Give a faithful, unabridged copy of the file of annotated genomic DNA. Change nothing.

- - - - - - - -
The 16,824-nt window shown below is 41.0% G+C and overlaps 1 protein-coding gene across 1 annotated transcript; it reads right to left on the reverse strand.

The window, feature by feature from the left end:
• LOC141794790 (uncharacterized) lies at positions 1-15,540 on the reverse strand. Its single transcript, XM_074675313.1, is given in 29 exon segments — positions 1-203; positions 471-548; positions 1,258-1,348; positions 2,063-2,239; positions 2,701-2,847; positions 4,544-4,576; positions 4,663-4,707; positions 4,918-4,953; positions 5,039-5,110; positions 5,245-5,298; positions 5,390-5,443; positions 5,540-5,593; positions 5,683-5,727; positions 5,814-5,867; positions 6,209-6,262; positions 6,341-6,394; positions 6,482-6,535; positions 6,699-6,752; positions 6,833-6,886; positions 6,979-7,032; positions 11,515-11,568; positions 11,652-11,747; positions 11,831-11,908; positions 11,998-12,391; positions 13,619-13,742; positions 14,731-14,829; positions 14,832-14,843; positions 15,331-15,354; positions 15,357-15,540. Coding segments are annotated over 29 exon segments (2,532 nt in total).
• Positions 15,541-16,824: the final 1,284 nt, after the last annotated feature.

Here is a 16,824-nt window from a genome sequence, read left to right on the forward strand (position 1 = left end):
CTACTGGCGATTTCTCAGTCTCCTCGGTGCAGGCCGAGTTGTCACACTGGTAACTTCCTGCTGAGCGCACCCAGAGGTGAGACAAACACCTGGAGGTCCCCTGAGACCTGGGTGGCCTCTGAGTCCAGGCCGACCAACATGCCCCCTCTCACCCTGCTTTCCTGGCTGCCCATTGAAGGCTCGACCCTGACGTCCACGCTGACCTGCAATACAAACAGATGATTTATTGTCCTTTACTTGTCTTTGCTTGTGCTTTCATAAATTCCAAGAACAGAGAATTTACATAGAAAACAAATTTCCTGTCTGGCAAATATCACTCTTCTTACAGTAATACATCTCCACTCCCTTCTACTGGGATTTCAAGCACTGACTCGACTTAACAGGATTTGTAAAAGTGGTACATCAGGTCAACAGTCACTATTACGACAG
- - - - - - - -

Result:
The 16,824-nt window shown below is 41.0% G+C and overlaps 1 protein-coding gene across 1 annotated transcript; it reads right to left on the reverse strand.

The window, feature by feature from the left end:
• LOC141794790 (uncharacterized) lies at positions 1-15,540 on the reverse strand. Its single transcript, XM_074675313.1, is given in 29 exon segments — positions 1-203; positions 471-548; positions 1,258-1,348; positions 2,063-2,239; positions 2,701-2,847; positions 4,544-4,576; positions 4,663-4,707; positions 4,918-4,953; positions 5,039-5,110; positions 5,245-5,298; positions 5,390-5,443; positions 5,540-5,593; positions 5,683-5,727; positions 5,814-5,867; positions 6,209-6,262; positions 6,341-6,394; positions 6,482-6,535; positions 6,699-6,752; positions 6,833-6,886; positions 6,979-7,032; positions 11,515-11,568; positions 11,652-11,747; positions 11,831-11,908; positions 11,998-12,391; positions 13,619-13,742; positions 14,731-14,829; positions 14,832-14,843; positions 15,331-15,354; positions 15,357-15,540. Coding segments are annotated over 29 exon segments (2,532 nt in total).
• Positions 15,541-16,824: the final 1,284 nt, after the last annotated feature.

Here is a 16,824-nt window from a genome sequence, read left to right on the forward strand (position 1 = left end):
CTACTGGCGATTTCTCAGTCTCCTCGGTGCAGGCCGAGTTGTCACACTGGTAACTTCCTGCTGAGCGCACCCAGAGGTGAGACAAACACCTGGAGGTCCCCTGAGACCTGGGTGGCCTCTGAGTCCAGGCCGACCAACATGCCCCCTCTCACCCTGCTTTCCTGGCTGCCCATTGAAGGCTCGACCCTGACGTCCACGCTGACCTGCAATACAAACAGATGATTTATTGTCCTTTACTTGTCTTTGCTTGTGCTTTCATAAATTCCAAGAACAGAGAATTTACATAGAAAACAAATTTCCTGTCTGGCAAATATCACTCTTCTTACAGTAATACATCTCCACTCCCTTCTACTGGGATTTCAAGCACTGACTCGACTTAACAGGATTTGTAAAAGTGGTACATCAGGTCAACAGTCACTATTACGACAG